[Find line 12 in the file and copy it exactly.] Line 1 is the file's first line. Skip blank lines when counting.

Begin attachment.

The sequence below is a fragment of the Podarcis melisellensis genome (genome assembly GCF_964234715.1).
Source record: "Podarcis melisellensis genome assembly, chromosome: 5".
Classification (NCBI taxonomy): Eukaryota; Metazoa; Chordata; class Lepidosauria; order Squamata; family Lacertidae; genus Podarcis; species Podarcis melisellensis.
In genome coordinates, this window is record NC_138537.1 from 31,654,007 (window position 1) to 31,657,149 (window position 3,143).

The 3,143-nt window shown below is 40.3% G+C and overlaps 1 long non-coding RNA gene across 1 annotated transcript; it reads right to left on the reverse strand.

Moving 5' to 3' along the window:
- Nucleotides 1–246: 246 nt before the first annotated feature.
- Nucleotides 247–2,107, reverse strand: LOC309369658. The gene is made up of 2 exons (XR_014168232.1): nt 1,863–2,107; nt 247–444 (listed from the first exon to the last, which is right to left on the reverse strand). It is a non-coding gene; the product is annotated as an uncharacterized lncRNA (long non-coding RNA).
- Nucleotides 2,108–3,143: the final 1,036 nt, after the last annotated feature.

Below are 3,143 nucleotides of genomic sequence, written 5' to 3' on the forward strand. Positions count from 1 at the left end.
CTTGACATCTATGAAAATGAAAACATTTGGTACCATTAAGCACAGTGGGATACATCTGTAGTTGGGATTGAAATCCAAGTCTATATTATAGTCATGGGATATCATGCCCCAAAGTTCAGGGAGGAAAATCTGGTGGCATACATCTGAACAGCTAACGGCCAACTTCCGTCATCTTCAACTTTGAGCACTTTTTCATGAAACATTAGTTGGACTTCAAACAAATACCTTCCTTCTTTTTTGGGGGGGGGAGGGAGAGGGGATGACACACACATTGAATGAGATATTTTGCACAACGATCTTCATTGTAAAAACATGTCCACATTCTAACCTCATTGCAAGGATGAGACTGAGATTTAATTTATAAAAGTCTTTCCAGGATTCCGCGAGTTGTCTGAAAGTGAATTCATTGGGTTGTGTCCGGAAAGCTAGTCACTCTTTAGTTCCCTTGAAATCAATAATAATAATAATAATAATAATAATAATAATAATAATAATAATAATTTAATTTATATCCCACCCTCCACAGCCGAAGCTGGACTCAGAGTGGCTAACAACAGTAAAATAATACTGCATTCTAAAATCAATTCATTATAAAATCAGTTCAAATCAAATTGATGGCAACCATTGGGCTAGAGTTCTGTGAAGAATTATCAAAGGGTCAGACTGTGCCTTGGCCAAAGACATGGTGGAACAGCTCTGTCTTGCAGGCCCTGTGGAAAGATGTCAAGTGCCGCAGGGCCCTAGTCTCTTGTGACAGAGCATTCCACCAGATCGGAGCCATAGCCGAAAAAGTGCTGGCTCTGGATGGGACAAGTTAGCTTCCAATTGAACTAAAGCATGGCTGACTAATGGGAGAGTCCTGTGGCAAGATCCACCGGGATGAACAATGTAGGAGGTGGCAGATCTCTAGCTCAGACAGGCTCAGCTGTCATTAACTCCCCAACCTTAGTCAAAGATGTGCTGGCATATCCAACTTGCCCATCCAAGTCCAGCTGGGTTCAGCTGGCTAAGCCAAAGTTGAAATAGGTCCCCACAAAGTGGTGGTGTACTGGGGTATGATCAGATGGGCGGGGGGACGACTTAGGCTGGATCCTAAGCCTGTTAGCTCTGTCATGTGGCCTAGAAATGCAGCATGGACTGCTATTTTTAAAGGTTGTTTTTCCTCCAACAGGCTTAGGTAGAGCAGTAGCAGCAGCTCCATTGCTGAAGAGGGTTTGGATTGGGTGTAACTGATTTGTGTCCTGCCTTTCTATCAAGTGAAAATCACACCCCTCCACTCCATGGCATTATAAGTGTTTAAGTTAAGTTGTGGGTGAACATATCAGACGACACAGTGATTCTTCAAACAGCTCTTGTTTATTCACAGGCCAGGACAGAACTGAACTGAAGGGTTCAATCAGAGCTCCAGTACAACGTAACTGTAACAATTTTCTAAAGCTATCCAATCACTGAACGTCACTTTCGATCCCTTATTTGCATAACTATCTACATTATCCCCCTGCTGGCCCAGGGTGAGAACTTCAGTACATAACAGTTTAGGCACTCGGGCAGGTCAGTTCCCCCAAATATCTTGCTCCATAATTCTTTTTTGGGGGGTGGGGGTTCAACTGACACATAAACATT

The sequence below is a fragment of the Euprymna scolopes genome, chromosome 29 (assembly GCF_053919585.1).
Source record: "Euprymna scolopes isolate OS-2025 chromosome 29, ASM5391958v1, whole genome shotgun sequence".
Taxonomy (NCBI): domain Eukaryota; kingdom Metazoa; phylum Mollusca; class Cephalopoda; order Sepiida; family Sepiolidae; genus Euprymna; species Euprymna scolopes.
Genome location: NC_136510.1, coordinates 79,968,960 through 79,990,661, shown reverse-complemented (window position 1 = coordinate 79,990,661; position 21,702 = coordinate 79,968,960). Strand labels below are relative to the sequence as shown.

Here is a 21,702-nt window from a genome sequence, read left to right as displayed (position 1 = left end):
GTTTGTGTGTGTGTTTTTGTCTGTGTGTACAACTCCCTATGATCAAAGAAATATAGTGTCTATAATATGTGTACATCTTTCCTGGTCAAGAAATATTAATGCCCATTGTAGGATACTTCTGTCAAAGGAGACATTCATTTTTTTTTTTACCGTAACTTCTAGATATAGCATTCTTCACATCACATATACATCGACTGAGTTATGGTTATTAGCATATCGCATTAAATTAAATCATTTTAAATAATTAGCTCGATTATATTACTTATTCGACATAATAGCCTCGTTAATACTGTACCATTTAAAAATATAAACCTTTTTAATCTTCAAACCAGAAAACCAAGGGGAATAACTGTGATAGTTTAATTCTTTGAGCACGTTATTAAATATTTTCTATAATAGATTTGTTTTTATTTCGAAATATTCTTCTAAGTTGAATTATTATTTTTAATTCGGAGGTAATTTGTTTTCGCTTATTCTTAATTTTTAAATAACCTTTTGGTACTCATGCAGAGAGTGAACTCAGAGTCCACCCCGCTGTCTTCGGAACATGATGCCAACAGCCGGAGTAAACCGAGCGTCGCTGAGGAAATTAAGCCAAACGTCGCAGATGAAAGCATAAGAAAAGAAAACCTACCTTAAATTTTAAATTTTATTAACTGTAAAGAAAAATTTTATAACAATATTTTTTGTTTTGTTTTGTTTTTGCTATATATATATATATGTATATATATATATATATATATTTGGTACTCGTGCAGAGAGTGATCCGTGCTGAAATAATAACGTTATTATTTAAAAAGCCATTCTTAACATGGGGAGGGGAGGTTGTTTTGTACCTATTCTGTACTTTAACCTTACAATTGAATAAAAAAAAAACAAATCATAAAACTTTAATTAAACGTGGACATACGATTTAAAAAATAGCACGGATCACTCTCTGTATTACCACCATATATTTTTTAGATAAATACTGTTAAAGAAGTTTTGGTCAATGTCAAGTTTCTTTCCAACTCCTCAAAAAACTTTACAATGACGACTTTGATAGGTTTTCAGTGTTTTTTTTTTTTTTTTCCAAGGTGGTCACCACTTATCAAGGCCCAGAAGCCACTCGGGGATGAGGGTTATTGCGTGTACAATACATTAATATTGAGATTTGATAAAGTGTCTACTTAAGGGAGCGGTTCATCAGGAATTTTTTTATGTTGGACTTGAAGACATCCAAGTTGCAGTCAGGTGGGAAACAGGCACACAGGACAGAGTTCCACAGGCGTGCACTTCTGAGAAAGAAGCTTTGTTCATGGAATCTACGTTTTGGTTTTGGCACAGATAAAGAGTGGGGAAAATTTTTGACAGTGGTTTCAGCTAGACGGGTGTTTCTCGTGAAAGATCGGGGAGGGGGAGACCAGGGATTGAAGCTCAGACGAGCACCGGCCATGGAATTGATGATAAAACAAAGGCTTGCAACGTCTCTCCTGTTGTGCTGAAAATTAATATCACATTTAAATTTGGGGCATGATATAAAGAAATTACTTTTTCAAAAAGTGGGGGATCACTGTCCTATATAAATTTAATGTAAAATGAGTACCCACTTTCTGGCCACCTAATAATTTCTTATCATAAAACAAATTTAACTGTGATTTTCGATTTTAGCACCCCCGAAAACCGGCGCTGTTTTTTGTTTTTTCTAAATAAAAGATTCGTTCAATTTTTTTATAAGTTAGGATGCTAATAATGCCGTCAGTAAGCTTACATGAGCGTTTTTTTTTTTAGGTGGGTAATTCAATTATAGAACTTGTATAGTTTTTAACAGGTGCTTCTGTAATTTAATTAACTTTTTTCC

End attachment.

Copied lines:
The sequence below is a fragment of the Euprymna scolopes genome, chromosome 29 (assembly GCF_053919585.1).